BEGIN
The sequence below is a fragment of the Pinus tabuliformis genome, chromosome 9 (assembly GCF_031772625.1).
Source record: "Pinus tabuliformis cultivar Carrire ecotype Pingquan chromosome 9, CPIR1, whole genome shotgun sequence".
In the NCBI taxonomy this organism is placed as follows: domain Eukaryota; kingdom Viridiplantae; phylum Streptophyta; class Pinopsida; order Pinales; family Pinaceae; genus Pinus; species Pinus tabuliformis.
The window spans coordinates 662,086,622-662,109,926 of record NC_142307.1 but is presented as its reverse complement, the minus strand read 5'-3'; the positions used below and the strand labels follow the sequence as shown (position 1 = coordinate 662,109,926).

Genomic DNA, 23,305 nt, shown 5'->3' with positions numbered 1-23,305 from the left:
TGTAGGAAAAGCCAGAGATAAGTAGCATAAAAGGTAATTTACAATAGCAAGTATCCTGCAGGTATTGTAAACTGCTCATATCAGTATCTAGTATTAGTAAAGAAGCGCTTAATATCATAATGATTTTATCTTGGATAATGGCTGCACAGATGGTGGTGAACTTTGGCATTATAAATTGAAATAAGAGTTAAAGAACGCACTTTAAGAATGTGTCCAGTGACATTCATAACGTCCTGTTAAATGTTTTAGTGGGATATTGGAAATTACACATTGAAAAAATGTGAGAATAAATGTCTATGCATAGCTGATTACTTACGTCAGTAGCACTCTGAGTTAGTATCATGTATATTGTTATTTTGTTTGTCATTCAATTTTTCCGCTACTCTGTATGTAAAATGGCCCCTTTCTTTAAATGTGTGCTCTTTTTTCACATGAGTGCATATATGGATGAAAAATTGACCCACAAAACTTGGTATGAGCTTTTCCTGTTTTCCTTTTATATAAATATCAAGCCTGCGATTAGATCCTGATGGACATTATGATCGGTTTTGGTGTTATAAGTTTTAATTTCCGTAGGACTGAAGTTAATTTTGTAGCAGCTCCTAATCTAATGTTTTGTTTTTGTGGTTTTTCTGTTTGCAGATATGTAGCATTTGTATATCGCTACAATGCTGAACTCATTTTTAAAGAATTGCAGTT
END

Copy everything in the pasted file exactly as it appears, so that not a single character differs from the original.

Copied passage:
The sequence below is a fragment of the Pinus tabuliformis genome, chromosome 9 (assembly GCF_031772625.1).
Source record: "Pinus tabuliformis cultivar Carrire ecotype Pingquan chromosome 9, CPIR1, whole genome shotgun sequence".
In the NCBI taxonomy this organism is placed as follows: domain Eukaryota; kingdom Viridiplantae; phylum Streptophyta; class Pinopsida; order Pinales; family Pinaceae; genus Pinus; species Pinus tabuliformis.
The window spans coordinates 662,086,622-662,109,926 of record NC_142307.1 but is presented as its reverse complement, the minus strand read 5'-3'; the positions used below and the strand labels follow the sequence as shown (position 1 = coordinate 662,109,926).

Genomic DNA, 23,305 nt, shown 5'->3' with positions numbered 1-23,305 from the left:
TGTAGGAAAAGCCAGAGATAAGTAGCATAAAAGGTAATTTACAATAGCAAGTATCCTGCAGGTATTGTAAACTGCTCATATCAGTATCTAGTATTAGTAAAGAAGCGCTTAATATCATAATGATTTTATCTTGGATAATGGCTGCACAGATGGTGGTGAACTTTGGCATTATAAATTGAAATAAGAGTTAAAGAACGCACTTTAAGAATGTGTCCAGTGACATTCATAACGTCCTGTTAAATGTTTTAGTGGGATATTGGAAATTACACATTGAAAAAATGTGAGAATAAATGTCTATGCATAGCTGATTACTTACGTCAGTAGCACTCTGAGTTAGTATCATGTATATTGTTATTTTGTTTGTCATTCAATTTTTCCGCTACTCTGTATGTAAAATGGCCCCTTTCTTTAAATGTGTGCTCTTTTTTCACATGAGTGCATATATGGATGAAAAATTGACCCACAAAACTTGGTATGAGCTTTTCCTGTTTTCCTTTTATATAAATATCAAGCCTGCGATTAGATCCTGATGGACATTATGATCGGTTTTGGTGTTATAAGTTTTAATTTCCGTAGGACTGAAGTTAATTTTGTAGCAGCTCCTAATCTAATGTTTTGTTTTTGTGGTTTTTCTGTTTGCAGATATGTAGCATTTGTATATCGCTACAATGCTGAACTCATTTTTAAAGAATTGCAGTT